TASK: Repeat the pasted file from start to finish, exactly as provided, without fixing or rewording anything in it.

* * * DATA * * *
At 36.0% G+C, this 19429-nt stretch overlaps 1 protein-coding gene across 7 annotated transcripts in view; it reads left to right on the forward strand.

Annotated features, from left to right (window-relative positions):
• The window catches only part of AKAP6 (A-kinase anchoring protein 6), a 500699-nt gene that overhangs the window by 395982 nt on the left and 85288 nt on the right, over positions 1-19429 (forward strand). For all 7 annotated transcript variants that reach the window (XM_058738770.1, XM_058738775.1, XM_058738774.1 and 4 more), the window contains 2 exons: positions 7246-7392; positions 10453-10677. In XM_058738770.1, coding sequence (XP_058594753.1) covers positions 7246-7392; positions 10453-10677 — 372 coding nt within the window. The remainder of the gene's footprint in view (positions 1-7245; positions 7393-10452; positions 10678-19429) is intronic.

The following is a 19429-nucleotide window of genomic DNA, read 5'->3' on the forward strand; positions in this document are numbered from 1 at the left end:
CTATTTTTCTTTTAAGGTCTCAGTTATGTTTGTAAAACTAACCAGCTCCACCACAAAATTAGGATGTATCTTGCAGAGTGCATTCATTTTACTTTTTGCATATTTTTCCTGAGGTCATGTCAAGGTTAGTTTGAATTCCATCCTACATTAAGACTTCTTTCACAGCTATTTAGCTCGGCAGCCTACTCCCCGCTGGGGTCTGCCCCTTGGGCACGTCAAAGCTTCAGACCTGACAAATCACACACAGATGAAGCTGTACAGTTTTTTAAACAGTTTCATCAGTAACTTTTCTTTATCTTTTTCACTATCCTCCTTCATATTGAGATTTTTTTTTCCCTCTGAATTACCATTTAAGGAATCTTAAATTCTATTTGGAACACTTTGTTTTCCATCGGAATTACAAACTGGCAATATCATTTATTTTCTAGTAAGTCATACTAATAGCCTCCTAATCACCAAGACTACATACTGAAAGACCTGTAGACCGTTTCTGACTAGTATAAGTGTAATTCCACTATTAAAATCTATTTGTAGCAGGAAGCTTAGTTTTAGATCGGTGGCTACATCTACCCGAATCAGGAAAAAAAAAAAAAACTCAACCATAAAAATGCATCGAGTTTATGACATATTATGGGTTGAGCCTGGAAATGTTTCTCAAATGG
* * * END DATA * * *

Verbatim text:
At 36.0% G+C, this 19429-nt stretch overlaps 1 protein-coding gene across 7 annotated transcripts in view; it reads left to right on the forward strand.

Annotated features, from left to right (window-relative positions):
• The window catches only part of AKAP6 (A-kinase anchoring protein 6), a 500699-nt gene that overhangs the window by 395982 nt on the left and 85288 nt on the right, over positions 1-19429 (forward strand). For all 7 annotated transcript variants that reach the window (XM_058738770.1, XM_058738775.1, XM_058738774.1 and 4 more), the window contains 2 exons: positions 7246-7392; positions 10453-10677. In XM_058738770.1, coding sequence (XP_058594753.1) covers positions 7246-7392; positions 10453-10677 — 372 coding nt within the window. The remainder of the gene's footprint in view (positions 1-7245; positions 7393-10452; positions 10678-19429) is intronic.

The following is a 19429-nucleotide window of genomic DNA, read 5'->3' on the forward strand; positions in this document are numbered from 1 at the left end:
CTATTTTTCTTTTAAGGTCTCAGTTATGTTTGTAAAACTAACCAGCTCCACCACAAAATTAGGATGTATCTTGCAGAGTGCATTCATTTTACTTTTTGCATATTTTTCCTGAGGTCATGTCAAGGTTAGTTTGAATTCCATCCTACATTAAGACTTCTTTCACAGCTATTTAGCTCGGCAGCCTACTCCCCGCTGGGGTCTGCCCCTTGGGCACGTCAAAGCTTCAGACCTGACAAATCACACACAGATGAAGCTGTACAGTTTTTTAAACAGTTTCATCAGTAACTTTTCTTTATCTTTTTCACTATCCTCCTTCATATTGAGATTTTTTTTTCCCTCTGAATTACCATTTAAGGAATCTTAAATTCTATTTGGAACACTTTGTTTTCCATCGGAATTACAAACTGGCAATATCATTTATTTTCTAGTAAGTCATACTAATAGCCTCCTAATCACCAAGACTACATACTGAAAGACCTGTAGACCGTTTCTGACTAGTATAAGTGTAATTCCACTATTAAAATCTATTTGTAGCAGGAAGCTTAGTTTTAGATCGGTGGCTACATCTACCCGAATCAGGAAAAAAAAAAAAAACTCAACCATAAAAATGCATCGAGTTTATGACATATTATGGGTTGAGCCTGGAAATGTTTCTCAAATGG